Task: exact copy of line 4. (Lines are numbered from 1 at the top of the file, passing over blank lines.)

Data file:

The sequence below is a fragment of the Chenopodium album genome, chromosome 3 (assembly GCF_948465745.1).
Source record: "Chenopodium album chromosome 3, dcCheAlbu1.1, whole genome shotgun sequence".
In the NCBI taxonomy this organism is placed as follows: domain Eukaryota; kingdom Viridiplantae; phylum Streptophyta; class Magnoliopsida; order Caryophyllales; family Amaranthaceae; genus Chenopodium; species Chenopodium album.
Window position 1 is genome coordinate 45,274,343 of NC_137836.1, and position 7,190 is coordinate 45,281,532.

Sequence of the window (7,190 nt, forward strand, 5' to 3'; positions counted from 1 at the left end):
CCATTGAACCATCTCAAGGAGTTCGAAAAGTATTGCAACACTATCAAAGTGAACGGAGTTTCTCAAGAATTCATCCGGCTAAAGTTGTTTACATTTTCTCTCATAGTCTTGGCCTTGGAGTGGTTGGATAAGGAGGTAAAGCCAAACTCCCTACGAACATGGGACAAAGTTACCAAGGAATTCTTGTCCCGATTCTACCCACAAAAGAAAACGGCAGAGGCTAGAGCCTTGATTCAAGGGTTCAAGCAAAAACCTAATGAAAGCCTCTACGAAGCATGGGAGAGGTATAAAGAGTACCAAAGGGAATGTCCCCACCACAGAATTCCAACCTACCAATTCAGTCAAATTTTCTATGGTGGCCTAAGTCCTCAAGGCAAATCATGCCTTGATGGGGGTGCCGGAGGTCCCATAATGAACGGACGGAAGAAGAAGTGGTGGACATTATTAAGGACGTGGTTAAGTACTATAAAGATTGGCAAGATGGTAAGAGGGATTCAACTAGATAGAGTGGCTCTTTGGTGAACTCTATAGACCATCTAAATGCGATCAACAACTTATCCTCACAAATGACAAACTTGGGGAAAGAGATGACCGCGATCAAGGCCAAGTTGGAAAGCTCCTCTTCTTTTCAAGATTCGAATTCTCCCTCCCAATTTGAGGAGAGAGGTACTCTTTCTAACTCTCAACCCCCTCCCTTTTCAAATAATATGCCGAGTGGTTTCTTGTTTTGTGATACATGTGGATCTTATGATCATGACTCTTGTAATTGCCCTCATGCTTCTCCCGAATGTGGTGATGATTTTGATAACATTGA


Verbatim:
Window position 1 is genome coordinate 45,274,343 of NC_137836.1, and position 7,190 is coordinate 45,281,532.